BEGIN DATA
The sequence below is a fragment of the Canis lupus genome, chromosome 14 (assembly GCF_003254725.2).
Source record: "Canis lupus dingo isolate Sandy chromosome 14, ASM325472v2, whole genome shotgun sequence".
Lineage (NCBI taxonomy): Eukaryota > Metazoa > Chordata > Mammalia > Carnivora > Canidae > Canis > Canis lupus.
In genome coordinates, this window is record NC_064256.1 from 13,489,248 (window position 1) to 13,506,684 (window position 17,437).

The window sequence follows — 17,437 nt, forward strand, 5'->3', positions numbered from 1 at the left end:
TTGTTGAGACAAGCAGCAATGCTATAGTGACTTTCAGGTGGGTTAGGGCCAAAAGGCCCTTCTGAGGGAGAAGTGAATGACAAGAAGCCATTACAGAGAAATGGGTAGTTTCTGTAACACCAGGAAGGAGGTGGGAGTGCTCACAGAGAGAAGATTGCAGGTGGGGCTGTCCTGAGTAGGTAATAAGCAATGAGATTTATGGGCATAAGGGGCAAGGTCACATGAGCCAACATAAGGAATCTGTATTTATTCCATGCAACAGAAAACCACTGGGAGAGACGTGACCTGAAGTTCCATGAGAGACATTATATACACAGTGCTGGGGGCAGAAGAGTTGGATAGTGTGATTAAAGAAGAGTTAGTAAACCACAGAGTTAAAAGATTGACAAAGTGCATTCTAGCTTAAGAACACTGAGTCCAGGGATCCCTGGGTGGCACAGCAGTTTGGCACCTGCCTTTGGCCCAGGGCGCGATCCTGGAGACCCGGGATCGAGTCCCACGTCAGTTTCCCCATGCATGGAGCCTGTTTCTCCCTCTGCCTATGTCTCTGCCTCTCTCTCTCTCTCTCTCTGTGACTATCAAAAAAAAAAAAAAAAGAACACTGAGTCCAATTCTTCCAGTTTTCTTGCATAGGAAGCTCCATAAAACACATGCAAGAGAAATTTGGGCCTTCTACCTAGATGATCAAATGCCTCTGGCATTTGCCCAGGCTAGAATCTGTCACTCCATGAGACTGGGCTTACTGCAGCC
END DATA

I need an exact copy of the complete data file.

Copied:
The sequence below is a fragment of the Canis lupus genome, chromosome 14 (assembly GCF_003254725.2).
Source record: "Canis lupus dingo isolate Sandy chromosome 14, ASM325472v2, whole genome shotgun sequence".
Lineage (NCBI taxonomy): Eukaryota > Metazoa > Chordata > Mammalia > Carnivora > Canidae > Canis > Canis lupus.
In genome coordinates, this window is record NC_064256.1 from 13,489,248 (window position 1) to 13,506,684 (window position 17,437).

The window sequence follows — 17,437 nt, forward strand, 5'->3', positions numbered from 1 at the left end:
TTGTTGAGACAAGCAGCAATGCTATAGTGACTTTCAGGTGGGTTAGGGCCAAAAGGCCCTTCTGAGGGAGAAGTGAATGACAAGAAGCCATTACAGAGAAATGGGTAGTTTCTGTAACACCAGGAAGGAGGTGGGAGTGCTCACAGAGAGAAGATTGCAGGTGGGGCTGTCCTGAGTAGGTAATAAGCAATGAGATTTATGGGCATAAGGGGCAAGGTCACATGAGCCAACATAAGGAATCTGTATTTATTCCATGCAACAGAAAACCACTGGGAGAGACGTGACCTGAAGTTCCATGAGAGACATTATATACACAGTGCTGGGGGCAGAAGAGTTGGATAGTGTGATTAAAGAAGAGTTAGTAAACCACAGAGTTAAAAGATTGACAAAGTGCATTCTAGCTTAAGAACACTGAGTCCAGGGATCCCTGGGTGGCACAGCAGTTTGGCACCTGCCTTTGGCCCAGGGCGCGATCCTGGAGACCCGGGATCGAGTCCCACGTCAGTTTCCCCATGCATGGAGCCTGTTTCTCCCTCTGCCTATGTCTCTGCCTCTCTCTCTCTCTCTCTCTGTGACTATCAAAAAAAAAAAAAAAAGAACACTGAGTCCAATTCTTCCAGTTTTCTTGCATAGGAAGCTCCATAAAACACATGCAAGAGAAATTTGGGCCTTCTACCTAGATGATCAAATGCCTCTGGCATTTGCCCAGGCTAGAATCTGTCACTCCATGAGACTGGGCTTACTGCAGCC